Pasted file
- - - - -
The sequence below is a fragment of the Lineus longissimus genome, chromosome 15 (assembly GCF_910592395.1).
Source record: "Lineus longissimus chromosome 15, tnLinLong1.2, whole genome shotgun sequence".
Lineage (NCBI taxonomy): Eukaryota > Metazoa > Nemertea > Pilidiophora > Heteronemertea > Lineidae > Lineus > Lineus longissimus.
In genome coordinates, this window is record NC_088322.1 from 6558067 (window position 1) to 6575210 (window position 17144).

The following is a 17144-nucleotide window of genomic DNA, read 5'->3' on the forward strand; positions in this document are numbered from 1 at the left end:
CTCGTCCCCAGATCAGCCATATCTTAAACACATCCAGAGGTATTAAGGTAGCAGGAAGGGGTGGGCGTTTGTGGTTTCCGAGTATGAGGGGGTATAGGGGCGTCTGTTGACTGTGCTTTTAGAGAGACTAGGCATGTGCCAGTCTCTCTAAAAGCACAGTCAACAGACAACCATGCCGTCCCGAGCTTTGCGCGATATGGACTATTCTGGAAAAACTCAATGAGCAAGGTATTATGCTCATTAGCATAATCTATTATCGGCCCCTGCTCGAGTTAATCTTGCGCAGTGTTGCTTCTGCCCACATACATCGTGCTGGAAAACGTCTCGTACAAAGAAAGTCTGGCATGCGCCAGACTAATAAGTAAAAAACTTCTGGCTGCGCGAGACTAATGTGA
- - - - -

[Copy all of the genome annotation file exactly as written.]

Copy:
The sequence below is a fragment of the Lineus longissimus genome, chromosome 15 (assembly GCF_910592395.1).
Source record: "Lineus longissimus chromosome 15, tnLinLong1.2, whole genome shotgun sequence".
Lineage (NCBI taxonomy): Eukaryota > Metazoa > Nemertea > Pilidiophora > Heteronemertea > Lineidae > Lineus > Lineus longissimus.
In genome coordinates, this window is record NC_088322.1 from 6558067 (window position 1) to 6575210 (window position 17144).

The following is a 17144-nucleotide window of genomic DNA, read 5'->3' on the forward strand; positions in this document are numbered from 1 at the left end:
CTCGTCCCCAGATCAGCCATATCTTAAACACATCCAGAGGTATTAAGGTAGCAGGAAGGGGTGGGCGTTTGTGGTTTCCGAGTATGAGGGGGTATAGGGGCGTCTGTTGACTGTGCTTTTAGAGAGACTAGGCATGTGCCAGTCTCTCTAAAAGCACAGTCAACAGACAACCATGCCGTCCCGAGCTTTGCGCGATATGGACTATTCTGGAAAAACTCAATGAGCAAGGTATTATGCTCATTAGCATAATCTATTATCGGCCCCTGCTCGAGTTAATCTTGCGCAGTGTTGCTTCTGCCCACATACATCGTGCTGGAAAACGTCTCGTACAAAGAAAGTCTGGCATGCGCCAGACTAATAAGTAAAAAACTTCTGGCTGCGCGAGACTAATGTGA